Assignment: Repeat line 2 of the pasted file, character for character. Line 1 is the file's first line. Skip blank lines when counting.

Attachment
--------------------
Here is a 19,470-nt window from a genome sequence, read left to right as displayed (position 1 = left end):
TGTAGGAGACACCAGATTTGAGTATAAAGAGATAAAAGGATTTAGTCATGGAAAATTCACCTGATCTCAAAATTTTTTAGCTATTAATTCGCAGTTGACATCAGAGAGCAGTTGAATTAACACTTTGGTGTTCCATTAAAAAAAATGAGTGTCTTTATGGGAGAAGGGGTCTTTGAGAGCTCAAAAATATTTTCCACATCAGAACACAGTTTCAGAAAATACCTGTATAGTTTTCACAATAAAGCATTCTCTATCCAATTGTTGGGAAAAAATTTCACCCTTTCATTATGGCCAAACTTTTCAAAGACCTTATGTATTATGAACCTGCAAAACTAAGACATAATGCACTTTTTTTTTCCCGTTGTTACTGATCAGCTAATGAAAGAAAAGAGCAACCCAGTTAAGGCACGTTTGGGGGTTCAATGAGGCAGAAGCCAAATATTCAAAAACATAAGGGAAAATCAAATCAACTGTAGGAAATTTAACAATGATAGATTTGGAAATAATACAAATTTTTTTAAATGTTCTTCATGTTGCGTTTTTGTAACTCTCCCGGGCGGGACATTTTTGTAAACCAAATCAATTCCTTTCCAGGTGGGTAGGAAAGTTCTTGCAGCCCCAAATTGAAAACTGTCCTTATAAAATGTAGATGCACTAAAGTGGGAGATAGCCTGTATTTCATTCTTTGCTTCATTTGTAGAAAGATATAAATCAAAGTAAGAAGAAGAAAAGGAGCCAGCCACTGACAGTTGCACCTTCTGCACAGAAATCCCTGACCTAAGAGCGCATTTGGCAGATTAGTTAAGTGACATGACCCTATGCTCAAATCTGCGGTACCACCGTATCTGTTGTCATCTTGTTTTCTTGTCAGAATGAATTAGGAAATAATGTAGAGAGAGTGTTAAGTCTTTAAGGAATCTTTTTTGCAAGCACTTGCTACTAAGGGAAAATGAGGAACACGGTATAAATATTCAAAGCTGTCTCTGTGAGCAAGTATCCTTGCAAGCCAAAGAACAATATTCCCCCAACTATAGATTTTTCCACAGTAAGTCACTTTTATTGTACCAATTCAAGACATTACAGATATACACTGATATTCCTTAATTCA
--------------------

TGTAGGAGACACCAGATTTGAGTATAAAGAGATAAAAGGATTTAGTCATGGAAAATTCACCTGATCTCAAAATTTTTTAGCTATTAATTCGCAGTTGACATCAGAGAGCAGTTGAATTAACACTTTGGTGTTCCATTAAAAAAAATGAGTGTCTTTATGGGAGAAGGGGTCTTTGAGAGCTCAAAAATATTTTCCACATCAGAACACAGTTTCAGAAAATACCTGTATAGTTTTCACAATAAAGCATTCTCTATCCAATTGTTGGGAAAAAATTTCACCCTTTCATTATGGCCAAACTTTTCAAAGACCTTATGTATTATGAACCTGCAAAACTAAGACATAATGCACTTTTTTTTTCCCGTTGTTACTGATCAGCTAATGAAAGAAAAGAGCAACCCAGTTAAGGCACGTTTGGGGGTTCAATGAGGCAGAAGCCAAATATTCAAAAACATAAGGGAAAATCAAATCAACTGTAGGAAATTTAACAATGATAGATTTGGAAATAATACAAATTTTTTTAAATGTTCTTCATGTTGCGTTTTTGTAACTCTCCCGGGCGGGACATTTTTGTAAACCAAATCAATTCCTTTCCAGGTGGGTAGGAAAGTTCTTGCAGCCCCAAATTGAAAACTGTCCTTATAAAATGTAGATGCACTAAAGTGGGAGATAGCCTGTATTTCATTCTTTGCTTCATTTGTAGAAAGATATAAATCAAAGTAAGAAGAAGAAAAGGAGCCAGCCACTGACAGTTGCACCTTCTGCACAGAAATCCCTGACCTAAGAGCGCATTTGGCAGATTAGTTAAGTGACATGACCCTATGCTCAAATCTGCGGTACCACCGTATCTGTTGTCATCTTGTTTTCTTGTCAGAATGAATTAGGAAATAATGTAGAGAGAGTGTTAAGTCTTTAAGGAATCTTTTTTGCAAGCACTTGCTACTAAGGGAAAATGAGGAACACGGTATAAATATTCAAAGCTGTCTCTGTGAGCAAGTATCCTTGCAAGCCAAAGAACAATATTCCCCCAACTATAGATTTTTCCACAGTAAGTCACTTTTATTGTACCAATTCAAGACATTACAGATATACACTGATATTCCTTAATTCA